On Friday, the Florida Department of Education announced in a press release that the state will reject more than 50 math textbooks from the curriculum for the next school year, citing references to critical race theory (CRT) as one of the reasons for the rejections.
The department said that 54 out of 132 textbook submissions would be rejected and not added because they did not comply with Florida’s new standards of prohibited topics, which include CRT. That means 41% of textbook submissions were rejected, which makes it the most in the history of Florida.
Critical race theory aims to look at how racism has molded every part of American society such as public policy and institutions such as the justice system.
Other than CRT, other reasons for rejecting the textbooks include, “inclusions of Common Core, and the unsolicited addition of Social Emotional Learning (SEL) in mathematics,” according to the press release.
Since 2020, anti-critical race theory efforts have reached over 35 states in the United States. Florida has been the most active in trying to completely ban critical race theory from their schools by passing a bill that protects white teachers from “white guilt” and restricts how students learn about slavery and the ongoing impacts of racism.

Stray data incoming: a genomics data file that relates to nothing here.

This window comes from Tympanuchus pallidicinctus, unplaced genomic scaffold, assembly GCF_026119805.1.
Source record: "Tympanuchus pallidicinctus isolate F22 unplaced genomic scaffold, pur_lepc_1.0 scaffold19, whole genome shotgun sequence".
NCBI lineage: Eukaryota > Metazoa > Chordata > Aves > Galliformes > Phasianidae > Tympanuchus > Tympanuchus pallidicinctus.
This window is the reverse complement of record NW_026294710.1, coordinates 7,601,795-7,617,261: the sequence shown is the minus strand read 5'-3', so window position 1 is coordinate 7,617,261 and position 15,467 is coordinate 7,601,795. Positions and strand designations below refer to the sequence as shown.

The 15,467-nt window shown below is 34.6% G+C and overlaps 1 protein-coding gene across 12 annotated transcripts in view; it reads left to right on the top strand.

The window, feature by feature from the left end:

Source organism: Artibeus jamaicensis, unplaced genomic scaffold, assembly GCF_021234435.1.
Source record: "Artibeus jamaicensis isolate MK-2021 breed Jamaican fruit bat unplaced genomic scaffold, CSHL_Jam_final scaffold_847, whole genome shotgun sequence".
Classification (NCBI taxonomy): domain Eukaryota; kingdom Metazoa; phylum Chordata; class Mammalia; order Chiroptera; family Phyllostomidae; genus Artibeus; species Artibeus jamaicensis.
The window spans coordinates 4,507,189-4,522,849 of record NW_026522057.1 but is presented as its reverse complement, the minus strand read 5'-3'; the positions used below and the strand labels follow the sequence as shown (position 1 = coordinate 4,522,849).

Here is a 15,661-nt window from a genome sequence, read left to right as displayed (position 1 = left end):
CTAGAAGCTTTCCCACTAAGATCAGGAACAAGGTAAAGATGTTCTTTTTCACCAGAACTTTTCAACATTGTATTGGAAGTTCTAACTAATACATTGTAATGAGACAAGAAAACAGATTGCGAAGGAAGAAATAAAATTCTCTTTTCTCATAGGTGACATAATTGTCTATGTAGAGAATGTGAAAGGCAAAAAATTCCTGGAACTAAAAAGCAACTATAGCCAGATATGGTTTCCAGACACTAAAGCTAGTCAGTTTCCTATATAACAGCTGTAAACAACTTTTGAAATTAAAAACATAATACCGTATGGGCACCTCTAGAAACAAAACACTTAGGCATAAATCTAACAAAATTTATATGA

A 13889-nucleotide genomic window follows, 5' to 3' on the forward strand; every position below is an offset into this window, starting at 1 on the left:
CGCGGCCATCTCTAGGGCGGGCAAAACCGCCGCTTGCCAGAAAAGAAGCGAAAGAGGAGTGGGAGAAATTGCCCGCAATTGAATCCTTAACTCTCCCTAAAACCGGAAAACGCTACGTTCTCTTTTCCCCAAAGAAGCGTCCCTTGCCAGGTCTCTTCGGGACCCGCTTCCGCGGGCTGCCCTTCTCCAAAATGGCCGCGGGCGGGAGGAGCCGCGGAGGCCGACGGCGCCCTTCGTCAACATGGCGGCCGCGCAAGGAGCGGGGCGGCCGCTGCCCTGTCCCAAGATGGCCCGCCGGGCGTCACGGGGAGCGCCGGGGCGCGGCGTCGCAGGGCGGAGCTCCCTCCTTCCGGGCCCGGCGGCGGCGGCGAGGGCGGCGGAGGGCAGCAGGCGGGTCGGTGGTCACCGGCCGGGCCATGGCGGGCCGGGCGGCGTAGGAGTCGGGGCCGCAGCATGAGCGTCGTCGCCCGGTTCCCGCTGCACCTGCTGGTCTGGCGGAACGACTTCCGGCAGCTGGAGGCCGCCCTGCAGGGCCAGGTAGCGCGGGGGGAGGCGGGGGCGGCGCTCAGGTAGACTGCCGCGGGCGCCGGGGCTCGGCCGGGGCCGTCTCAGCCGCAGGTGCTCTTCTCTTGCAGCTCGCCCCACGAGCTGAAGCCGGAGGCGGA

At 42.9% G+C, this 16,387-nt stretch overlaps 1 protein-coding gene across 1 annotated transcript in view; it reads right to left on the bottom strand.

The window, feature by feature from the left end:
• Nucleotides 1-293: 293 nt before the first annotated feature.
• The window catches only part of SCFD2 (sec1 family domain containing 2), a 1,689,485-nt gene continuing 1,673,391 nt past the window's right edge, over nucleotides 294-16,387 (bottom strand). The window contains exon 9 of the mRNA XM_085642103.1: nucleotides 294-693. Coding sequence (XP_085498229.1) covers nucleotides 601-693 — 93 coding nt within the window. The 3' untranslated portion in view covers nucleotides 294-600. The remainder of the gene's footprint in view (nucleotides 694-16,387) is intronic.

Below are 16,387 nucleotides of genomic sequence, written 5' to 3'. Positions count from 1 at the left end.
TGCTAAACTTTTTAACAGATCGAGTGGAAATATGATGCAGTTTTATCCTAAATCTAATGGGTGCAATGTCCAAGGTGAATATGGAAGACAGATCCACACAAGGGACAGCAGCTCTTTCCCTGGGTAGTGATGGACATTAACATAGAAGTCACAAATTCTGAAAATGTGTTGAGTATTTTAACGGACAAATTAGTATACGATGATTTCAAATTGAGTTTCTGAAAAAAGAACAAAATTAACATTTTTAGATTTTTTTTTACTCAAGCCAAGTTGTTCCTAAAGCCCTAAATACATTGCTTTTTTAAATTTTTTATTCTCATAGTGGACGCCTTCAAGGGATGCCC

From the Press Release:
“It seems that some publishers attempted to slap a coat of paint on an old house built on the foundation of Common Core, and indoctrinating concepts like race essentialism, especially, bizarrely, for elementary school students,” said Governor Ron DeSantis. “I’m grateful that Commissioner Corcoran and his team at the Department have conducted such a thorough vetting of these textbooks to ensure they comply with the law.”
“We’re going to ensure that Florida has the highest-quality instructional materials aligned to our nationally-recognized standards,” said Commissioner of Education Richard Corcoran. “Florida has become a national leader in education under the vision and leadership of Governor DeSantis. When it comes to education, other states continue to follow Florida’s lead as we continue to reinforce parents’ rights by focusing on providing their children with a world-class education without the fear of indoctrination or exposure to dangerous and divisive concepts in our classrooms.”
The ban also states that “Examples of theories that distort historical events and are inconsistent with State Board approved standards include the denial or minimization of the Holocaust, and the teaching of Critical Race Theory.”
Florida will also ban the teaching of material from The 1619 Project, the New York Times’ Pulitzer Prize-winning project, which reframes the history of America around the date of August 1619, when the first slave shape arrived on the shores of America.